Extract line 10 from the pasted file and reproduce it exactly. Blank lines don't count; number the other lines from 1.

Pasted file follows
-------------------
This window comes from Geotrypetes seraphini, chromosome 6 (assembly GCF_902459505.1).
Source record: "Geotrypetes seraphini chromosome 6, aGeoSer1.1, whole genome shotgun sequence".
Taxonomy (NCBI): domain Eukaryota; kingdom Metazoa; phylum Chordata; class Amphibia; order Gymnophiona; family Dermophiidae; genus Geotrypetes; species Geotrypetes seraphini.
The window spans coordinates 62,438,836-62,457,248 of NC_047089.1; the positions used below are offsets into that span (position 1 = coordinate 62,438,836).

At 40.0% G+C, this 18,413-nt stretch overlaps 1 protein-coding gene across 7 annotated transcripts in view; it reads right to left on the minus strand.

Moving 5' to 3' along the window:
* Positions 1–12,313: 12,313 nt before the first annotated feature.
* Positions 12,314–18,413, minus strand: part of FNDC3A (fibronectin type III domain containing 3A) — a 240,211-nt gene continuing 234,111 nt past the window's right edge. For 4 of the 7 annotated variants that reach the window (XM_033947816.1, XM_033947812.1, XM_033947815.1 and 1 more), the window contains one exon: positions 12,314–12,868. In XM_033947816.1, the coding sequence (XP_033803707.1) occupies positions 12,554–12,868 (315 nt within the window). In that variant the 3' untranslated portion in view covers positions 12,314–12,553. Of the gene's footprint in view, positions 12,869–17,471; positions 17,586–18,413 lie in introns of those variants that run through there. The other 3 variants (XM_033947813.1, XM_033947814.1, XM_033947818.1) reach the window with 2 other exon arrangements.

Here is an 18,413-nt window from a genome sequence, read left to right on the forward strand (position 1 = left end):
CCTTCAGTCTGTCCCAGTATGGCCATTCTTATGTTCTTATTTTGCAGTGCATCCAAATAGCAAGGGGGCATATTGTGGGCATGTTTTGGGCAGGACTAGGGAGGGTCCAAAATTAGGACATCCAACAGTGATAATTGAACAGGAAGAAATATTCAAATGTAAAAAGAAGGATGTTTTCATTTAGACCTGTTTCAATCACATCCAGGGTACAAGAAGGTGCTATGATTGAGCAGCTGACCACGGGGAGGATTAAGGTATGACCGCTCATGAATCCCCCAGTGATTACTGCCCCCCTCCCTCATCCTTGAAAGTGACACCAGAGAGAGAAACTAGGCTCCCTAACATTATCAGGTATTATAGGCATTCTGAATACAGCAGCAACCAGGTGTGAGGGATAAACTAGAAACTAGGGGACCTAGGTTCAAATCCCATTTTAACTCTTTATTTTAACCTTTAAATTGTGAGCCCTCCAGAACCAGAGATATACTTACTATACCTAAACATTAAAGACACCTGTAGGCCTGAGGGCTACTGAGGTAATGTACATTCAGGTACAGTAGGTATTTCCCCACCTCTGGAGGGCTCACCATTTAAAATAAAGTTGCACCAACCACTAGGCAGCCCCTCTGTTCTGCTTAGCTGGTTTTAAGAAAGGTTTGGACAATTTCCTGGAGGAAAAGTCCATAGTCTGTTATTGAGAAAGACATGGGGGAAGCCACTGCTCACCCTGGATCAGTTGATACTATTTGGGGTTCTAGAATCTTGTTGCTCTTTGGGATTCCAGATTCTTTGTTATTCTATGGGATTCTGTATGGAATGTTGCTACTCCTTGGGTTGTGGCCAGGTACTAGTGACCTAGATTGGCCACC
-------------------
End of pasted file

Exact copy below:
CCTTCAGTCTGTCCCAGTATGGCCATTCTTATGTTCTTATTTTGCAGTGCATCCAAATAGCAAGGGGGCATATTGTGGGCATGTTTTGGGCAGGACTAGGGAGGGTCCAAAATTAGGACATCCAACAGTGATAATTGAACAGGAAGAAATATTCAAATGTAAAAAGAAGGATGTTTTCATTTAGACCTGTTTCAATCACATCCAGGGTACAAGAAGGTGCTATGATTGAGCAGCTGACCACGGGGAGGATTAAGGTATGACCGCTCATGAATCCCCCAGTGATTACTGCCCCCCTCCCTCATCCTTGAAAGTGACACCAGAGAGAGAAACTAGGCTCCCTAACATTATCAGGTATTATAGGCATTCTGAATACAGCAGCAACCAGGTGTGAGGGATAAACTAGAAACTAGGGGACCTAGGTTCAAATCCCATTTTAACTCTTTATTTTAACCTTTAAATTGTGAGCCCTCCAGAACCAGAGATATACTTACTATACCTAAACATTAAAGACACCTGTAGGCCTGAGGGCTACTGAGGTAATGTACATTCAGGTACAGTAGGTATTTCCCCACCTCTGGAGGGCTCACCATTTAAAATAAAGTTGCACCAACCACTAGGCAGCCCCTCTGTTCTGCTTAGCTGGTTTTAAGAAAGGTTTGGACAATTTCCTGGAGGAAAAGTCCATAGTCTGTTATTGAGAAAGACATGGGGGAAGCCACTGCTCACCCTGGATCAGTTGATACTATTTGGGGTTCTAGAATCTTGTTGCTCTTTGGGATTCCAGATTCTTTGTTATTCTATGGGATTCTGTATGGAATGTTGCTACTCCTTGGGTTGTGGCCAGGTACTAGTGACCTAGATTGGCCACC